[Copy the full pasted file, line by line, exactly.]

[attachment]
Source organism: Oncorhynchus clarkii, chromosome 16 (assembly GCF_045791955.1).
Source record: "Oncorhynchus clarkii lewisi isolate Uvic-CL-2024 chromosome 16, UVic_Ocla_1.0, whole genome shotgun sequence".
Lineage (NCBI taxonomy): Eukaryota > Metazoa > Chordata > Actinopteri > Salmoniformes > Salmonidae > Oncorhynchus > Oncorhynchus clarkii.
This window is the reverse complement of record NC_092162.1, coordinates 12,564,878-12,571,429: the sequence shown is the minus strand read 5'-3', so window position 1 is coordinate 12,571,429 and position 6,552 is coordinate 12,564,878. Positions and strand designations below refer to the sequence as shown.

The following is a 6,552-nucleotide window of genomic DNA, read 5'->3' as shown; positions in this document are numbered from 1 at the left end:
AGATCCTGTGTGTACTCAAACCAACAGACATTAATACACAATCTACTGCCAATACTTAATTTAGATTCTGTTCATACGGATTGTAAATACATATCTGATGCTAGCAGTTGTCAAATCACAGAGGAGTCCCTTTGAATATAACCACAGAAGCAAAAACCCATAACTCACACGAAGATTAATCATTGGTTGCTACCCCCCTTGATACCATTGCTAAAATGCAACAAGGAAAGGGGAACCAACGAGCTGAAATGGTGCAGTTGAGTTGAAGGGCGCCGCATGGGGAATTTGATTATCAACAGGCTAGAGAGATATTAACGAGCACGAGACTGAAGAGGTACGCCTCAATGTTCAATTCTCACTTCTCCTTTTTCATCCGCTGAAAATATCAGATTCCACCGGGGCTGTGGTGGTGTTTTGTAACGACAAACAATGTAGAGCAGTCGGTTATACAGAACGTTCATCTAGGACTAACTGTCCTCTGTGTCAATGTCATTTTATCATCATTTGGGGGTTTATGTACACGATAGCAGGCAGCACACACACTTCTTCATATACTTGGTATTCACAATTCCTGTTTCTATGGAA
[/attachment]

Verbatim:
Source organism: Oncorhynchus clarkii, chromosome 16 (assembly GCF_045791955.1).
Source record: "Oncorhynchus clarkii lewisi isolate Uvic-CL-2024 chromosome 16, UVic_Ocla_1.0, whole genome shotgun sequence".
Lineage (NCBI taxonomy): Eukaryota > Metazoa > Chordata > Actinopteri > Salmoniformes > Salmonidae > Oncorhynchus > Oncorhynchus clarkii.
This window is the reverse complement of record NC_092162.1, coordinates 12,564,878-12,571,429: the sequence shown is the minus strand read 5'-3', so window position 1 is coordinate 12,571,429 and position 6,552 is coordinate 12,564,878. Positions and strand designations below refer to the sequence as shown.

The following is a 6,552-nucleotide window of genomic DNA, read 5'->3' as shown; positions in this document are numbered from 1 at the left end:
AGATCCTGTGTGTACTCAAACCAACAGACATTAATACACAATCTACTGCCAATACTTAATTTAGATTCTGTTCATACGGATTGTAAATACATATCTGATGCTAGCAGTTGTCAAATCACAGAGGAGTCCCTTTGAATATAACCACAGAAGCAAAAACCCATAACTCACACGAAGATTAATCATTGGTTGCTACCCCCCTTGATACCATTGCTAAAATGCAACAAGGAAAGGGGAACCAACGAGCTGAAATGGTGCAGTTGAGTTGAAGGGCGCCGCATGGGGAATTTGATTATCAACAGGCTAGAGAGATATTAACGAGCACGAGACTGAAGAGGTACGCCTCAATGTTCAATTCTCACTTCTCCTTTTTCATCCGCTGAAAATATCAGATTCCACCGGGGCTGTGGTGGTGTTTTGTAACGACAAACAATGTAGAGCAGTCGGTTATACAGAACGTTCATCTAGGACTAACTGTCCTCTGTGTCAATGTCATTTTATCATCATTTGGGGGTTTATGTACACGATAGCAGGCAGCACACACACTTCTTCATATACTTGGTATTCACAATTCCTGTTTCTATGGAA